Imagine you are at a Texas Hold-Em table and a very rich banker steps up with a collection of cash from all corners of his derivative-laced empire. He bets hard on a 6-3 unsuited (bad bad hand) and loses it ALL.
And then, because his losses would mean he can’t play anymore, he asks everyone else at the table to bail him out. Would anyone do it?
Imagine for a second that Company X is facing some liquidity issues and needs to tighten its belt for a while to get things flowing again. What is the very first thing Company X would do? Lay off workers. Company X would not think twice about putting 25 year vets of the company out on the street to fend for themselves in order to “keep the company competitive.” It hurts to be on the other end of things …
Now all of these big investors and bankers are telling the average Joe that, if he doesn’t pony up for the Wall Street gamblers that lost their cash, then credit flows will halt, bringing the economy to a standstill. Because bankers are too scared to lend in a dangerous environment. Not because there is no credit, or because they are forbidden or unable to lend, but because it is TOO RISKY for them to lend in this volatile environment.
ie it is too risky for the thief to rob when the cops are out and about, but it wasn’t too risky to lend when the cops were absent. Now that the bankers have been “caught” they don’t want to lend. But they were happy to when risk was “someone else’s responsibility.”
An economist, naturally, will tell me I am simple minded and don’t understand the intricacies of finance, or the global implications of Wall Street’s collapse.
Well I actually have read a bit of Adam Smith and Max Weber and, according to these pillars of our so-called free market capitalist system, Wall Street must die. In a free economy, the Fed has no place, bailouts are anathema and those who gamble on unsuited 6-3 hands are doomed to fall by the wayside AND BE BOUGHT UP by those who did not bet on crazy risky ridiculous hands.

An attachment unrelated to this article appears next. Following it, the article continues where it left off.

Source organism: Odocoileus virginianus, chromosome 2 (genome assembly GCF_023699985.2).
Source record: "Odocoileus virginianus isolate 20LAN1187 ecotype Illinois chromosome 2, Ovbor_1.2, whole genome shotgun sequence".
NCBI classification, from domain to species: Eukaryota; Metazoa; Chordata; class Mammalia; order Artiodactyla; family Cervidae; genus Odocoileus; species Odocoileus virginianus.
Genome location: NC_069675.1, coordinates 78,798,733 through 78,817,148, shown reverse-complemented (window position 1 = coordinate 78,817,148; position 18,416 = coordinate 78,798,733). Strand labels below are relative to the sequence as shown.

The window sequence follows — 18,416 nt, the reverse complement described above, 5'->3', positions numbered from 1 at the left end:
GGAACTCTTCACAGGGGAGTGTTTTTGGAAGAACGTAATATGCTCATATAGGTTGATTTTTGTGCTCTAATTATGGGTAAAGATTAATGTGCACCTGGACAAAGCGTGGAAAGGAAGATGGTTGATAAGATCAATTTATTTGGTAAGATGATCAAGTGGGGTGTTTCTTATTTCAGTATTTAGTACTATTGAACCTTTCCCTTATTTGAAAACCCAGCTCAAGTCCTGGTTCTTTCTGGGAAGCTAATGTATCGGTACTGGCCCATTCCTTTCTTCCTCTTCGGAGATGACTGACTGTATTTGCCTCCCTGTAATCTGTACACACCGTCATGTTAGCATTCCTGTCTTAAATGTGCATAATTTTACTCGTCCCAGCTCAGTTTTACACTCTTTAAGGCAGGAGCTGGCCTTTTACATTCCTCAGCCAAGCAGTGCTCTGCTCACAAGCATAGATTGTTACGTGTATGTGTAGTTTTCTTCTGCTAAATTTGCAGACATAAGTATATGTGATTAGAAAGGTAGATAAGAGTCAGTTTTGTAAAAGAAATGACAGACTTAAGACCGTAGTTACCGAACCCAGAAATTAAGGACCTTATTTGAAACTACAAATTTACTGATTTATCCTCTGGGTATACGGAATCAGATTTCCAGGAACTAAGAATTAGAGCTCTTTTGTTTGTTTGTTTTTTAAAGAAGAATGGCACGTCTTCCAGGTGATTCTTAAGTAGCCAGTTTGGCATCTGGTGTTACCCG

And the taxpayer who bet hard that his credit card would always be there for him, that his double mortgage on a house WAY out of his league would be — eventually — paid for by the magic hand of appreciation must also suffer the consequences.
It is easy for me to say all of this, because i don’t have a credit card and i have earned my pithy cash on a freelance basis for most of my life. But i don’t buy expensive things and i always have enough to get by, because i know that a bad bet on my part means homelessness. So i watch my ass. And i guess i believe that medicine that works probably tastes like shit. In the end, a live and let die approach to the US economy would result in a stronger economy. And the years in between — well I moved here because i am ready to grow cabbage in my backyard with all the rest of the Americans. I could have easily stayed in China and avoided all of this …
An economy such as ours today is not unprecedented. Read people, and see that the 1920s only had different fashion, different toys, different slang … for years people have been telling us that living above our means, charging everything and so on will come back to bite us. And now it has. But no one — least of all the bankers and traders and financiers who made it all possible — wants to bite the bullet.
Chinese are known for saving their cash and living way BELOW their means (well most of them anyway, of course the whole nouveau rich dont apply). Here in Portland Intel has a big R&D center staffed with a grip of Indians. These kids make 100k a year, live four to a room, eat at home, drive Civics and send their money home to mama. Not too cool, right? but pretty damn smart, no?